Renee Brown has lived with the uncertainty of not knowing what happened to her son for nine years.
Her son, Nicholas, disappeared on May 12, 2008, four days after he became a father. Renee Brown, a resident of Chicago’s South Side, knows her son is gone, but has never been able to find out how he died or been able to bury his remains.
“Three different detectives have told me they know he’s dead,” Brown said, “but they haven’t told me how and we have never found his body.”
She said she has heard everything from her son was thrown into an incinerator to he was burned with acid to he was beaten to death by his own gang when he stood up to someone trying to extort him.
Brown is from the area around 29th and State streets, the same area from which her son disappeared nine years ago.
“I was born and raised there. I know everyone down there,” Brown said. “If something happened while I was sleeping someone would tell me about it when I woke up, but everyone is quiet. Somebody knows something … He didn’t go away on his own.”
Brown was one of more than 25 individuals who went to the Cook County Medical Examiner’s Office on Saturday (May 20), hoping for some new connection or answer that could lead to information about their missing loved one. Brown submitted a saliva sample that will be used to check her DNA against human remains across the county to see if any of them are Nicholas.
The county’s first Missing Persons Day was an opportunity to connect individuals of long-term missing loved ones with resources and experts, according to the county’s Chief Medical Examiner Ponni Arunkumar.
Individuals with friends and family missing for more than a month were able to submit DNA samples, medical records, pictures and other records to aid in the search. Emotional support services were also available to families.
“If we can provide closure for one family, this would be very fulfilling,” Arunkumar said of the four hours Saturday where tables were manned by the Red Cross, clergy, Polish Consulate, Cook County Sheriff Department, Office of State Guardian, Family Members of Missing Persons, Will County, and National Center for Missing and Exploited Children.
Arunkumar was happy that more than 25 families were helped through the event.
“This was our first time doing this so we had nothing to compare it to,” Arunkumar said.
Getting more information about missing persons into various data systems can only help with trying to identify unclaimed remains, the chief medical examiner said. While no immediate connections were made Saturday, Arunkumar said information gained at the Missing Persons Day may eventually lead to connecting a family with remains.
“The process takes time,” she said.
Arunkumar said staff members presented her with the idea for the event after hearing that the New York City Medical Examiner’s Office has been doing a Missing Persons Day since 2014. She said her staff has worked closely with New York City leaders and leaders in other areas where such events have been held to try to connect families with missing individuals.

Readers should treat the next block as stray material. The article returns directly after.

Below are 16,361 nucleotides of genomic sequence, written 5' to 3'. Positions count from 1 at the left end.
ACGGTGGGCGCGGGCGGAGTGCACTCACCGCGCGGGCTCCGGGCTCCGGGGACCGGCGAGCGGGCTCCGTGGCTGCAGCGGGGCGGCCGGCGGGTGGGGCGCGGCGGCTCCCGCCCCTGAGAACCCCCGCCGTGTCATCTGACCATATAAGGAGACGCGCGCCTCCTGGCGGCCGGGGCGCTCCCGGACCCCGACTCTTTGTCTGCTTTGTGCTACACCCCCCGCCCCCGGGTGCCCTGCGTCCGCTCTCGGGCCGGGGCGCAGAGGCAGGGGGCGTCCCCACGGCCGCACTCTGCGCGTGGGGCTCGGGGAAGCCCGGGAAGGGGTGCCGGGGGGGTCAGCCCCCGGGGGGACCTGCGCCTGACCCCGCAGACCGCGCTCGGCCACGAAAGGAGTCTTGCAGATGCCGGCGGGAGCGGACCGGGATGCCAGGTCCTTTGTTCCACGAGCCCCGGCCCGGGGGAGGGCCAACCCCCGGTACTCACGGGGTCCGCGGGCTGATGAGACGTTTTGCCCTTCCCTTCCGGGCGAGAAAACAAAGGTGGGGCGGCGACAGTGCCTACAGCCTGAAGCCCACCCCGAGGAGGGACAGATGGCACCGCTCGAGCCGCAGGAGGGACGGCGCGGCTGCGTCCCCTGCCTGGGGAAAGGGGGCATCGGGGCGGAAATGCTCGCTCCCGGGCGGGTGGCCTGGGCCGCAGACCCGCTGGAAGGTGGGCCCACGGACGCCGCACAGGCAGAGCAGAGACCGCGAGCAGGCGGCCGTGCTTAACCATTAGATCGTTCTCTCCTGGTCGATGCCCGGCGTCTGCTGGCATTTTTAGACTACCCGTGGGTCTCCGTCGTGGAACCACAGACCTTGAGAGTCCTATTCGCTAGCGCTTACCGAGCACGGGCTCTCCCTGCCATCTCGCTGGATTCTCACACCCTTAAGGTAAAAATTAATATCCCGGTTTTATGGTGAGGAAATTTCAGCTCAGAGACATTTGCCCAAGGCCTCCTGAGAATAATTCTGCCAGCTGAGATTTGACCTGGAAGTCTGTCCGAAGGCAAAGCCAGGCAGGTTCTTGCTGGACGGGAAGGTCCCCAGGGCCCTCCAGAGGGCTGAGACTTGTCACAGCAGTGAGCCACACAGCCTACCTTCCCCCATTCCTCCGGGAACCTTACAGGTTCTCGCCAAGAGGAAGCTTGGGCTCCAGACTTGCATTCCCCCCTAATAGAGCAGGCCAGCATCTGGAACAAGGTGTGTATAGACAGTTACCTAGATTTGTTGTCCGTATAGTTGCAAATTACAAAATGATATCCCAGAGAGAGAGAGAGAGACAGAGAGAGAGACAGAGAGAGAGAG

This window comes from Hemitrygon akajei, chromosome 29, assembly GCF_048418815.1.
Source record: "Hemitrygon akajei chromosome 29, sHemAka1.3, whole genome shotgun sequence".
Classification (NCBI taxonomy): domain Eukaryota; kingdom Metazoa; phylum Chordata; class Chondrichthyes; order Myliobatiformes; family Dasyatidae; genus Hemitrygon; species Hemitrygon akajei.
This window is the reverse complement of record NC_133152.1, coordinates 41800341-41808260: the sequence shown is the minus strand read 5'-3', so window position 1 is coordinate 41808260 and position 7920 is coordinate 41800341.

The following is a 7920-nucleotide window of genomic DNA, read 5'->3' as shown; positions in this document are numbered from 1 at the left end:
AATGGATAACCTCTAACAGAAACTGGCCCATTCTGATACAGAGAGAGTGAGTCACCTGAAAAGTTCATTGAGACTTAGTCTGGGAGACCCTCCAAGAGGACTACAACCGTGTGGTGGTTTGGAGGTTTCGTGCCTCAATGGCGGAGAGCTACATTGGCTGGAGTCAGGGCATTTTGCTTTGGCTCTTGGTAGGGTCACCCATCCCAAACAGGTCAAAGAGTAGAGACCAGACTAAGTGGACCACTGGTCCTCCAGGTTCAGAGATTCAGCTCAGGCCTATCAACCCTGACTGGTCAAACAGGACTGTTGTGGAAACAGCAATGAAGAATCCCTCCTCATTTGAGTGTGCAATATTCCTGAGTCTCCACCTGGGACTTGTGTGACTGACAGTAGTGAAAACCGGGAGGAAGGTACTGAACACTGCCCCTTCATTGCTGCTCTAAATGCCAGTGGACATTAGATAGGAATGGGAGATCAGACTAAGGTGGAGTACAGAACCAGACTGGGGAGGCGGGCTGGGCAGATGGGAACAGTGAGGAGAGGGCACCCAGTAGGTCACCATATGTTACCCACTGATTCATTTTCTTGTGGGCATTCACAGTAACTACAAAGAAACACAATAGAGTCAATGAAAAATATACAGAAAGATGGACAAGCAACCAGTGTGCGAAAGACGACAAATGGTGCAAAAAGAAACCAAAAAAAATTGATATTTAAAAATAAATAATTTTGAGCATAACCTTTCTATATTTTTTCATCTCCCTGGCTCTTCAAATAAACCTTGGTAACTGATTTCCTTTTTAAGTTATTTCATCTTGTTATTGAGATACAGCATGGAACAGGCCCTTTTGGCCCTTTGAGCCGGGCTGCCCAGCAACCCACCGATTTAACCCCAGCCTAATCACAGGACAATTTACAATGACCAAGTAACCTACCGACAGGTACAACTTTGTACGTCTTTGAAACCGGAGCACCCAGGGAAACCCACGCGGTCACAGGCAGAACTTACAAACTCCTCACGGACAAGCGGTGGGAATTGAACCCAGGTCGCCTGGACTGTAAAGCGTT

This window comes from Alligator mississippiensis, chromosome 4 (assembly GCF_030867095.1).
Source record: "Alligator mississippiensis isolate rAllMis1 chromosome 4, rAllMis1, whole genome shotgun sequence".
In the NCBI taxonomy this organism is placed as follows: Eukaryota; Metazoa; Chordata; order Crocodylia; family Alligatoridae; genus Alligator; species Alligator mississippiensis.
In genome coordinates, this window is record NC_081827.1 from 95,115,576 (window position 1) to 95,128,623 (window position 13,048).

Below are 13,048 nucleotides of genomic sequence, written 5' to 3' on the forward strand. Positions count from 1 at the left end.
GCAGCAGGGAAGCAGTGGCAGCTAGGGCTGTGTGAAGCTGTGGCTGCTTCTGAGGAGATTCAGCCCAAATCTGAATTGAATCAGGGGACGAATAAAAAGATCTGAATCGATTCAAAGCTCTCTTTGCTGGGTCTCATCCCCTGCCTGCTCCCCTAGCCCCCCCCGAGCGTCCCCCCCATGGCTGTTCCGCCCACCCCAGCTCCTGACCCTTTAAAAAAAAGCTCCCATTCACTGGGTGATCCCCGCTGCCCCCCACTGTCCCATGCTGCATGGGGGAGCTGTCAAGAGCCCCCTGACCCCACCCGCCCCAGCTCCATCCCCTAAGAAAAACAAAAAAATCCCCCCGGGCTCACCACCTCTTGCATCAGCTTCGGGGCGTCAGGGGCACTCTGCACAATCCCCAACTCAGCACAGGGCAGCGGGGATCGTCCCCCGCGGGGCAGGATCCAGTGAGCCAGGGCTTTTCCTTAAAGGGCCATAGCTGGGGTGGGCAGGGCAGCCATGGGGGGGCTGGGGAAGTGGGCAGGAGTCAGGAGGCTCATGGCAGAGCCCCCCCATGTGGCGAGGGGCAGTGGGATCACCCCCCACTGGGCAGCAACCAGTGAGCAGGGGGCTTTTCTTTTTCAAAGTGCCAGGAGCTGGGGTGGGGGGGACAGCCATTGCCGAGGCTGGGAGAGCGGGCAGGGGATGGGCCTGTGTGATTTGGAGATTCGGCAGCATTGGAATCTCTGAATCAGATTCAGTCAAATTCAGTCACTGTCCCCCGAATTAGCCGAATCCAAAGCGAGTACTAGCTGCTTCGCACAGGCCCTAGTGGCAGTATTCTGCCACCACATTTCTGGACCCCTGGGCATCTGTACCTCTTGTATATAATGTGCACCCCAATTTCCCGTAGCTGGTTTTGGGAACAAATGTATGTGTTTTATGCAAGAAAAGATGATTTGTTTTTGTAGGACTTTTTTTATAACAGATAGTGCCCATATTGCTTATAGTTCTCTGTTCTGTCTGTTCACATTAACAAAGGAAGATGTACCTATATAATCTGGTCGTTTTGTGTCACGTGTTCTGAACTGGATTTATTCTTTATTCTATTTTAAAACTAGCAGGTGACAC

Susan Olsen of Maple Park and Jody Walsh of Crestwood, both of whom personally know the heartache of having a missing person brings, were on hand to provide their support to families struggling for answers. They both said they were there to help individuals more new to the process ensure that no stone is left unturned in seeking answers in their loved one’s disappearance.
“It helps us heal as we try to heal others,” said Walsh, whose sister, Robin Abrams, a Will County Sheriff’s deputy, disappeared in 1990. “It helps us. It is very therapeutic”.
Olsen’s son, Bradley, has been missing since 2007. She said the then-26-year-old had been at a bar in DeKalb and was trying to get a ride home.
“Whoever was giving him a ride home probably murdered him,” Olsen said.
Although 10 years have passed since his disappearance, Olsen still keeps 50-100 laminated posters in her car, showing a photo of her son and information about his disappearance. She said she puts them up in the DeKalb area. She said she has put her son’s information on billboards and has information about his disappearance on the back of her car.
“It’s very sad,” Olsen said of any disappearance. “We’ve been there. We know what happens. We provide information to the families that they may not have thought of.”
For 20 years, Anne Bielby has been an advocate for families dealing with a missing person. She was happy that Cook County put on the Missing Persons Day.
“Anything that puts missing persons organizations in close connection with families is really doing a great service,” said Bielby, who was representing the Office of State Guardian at the event.
She said she was also at the event representing Shelia Bradley, whose two nieces, Tionda and Diamond Bradley, have been missing from Chicago since 2001.
“I hope another family can be helped through this event,” Bielby said.
— Chicago area families seek answers about missing loved ones —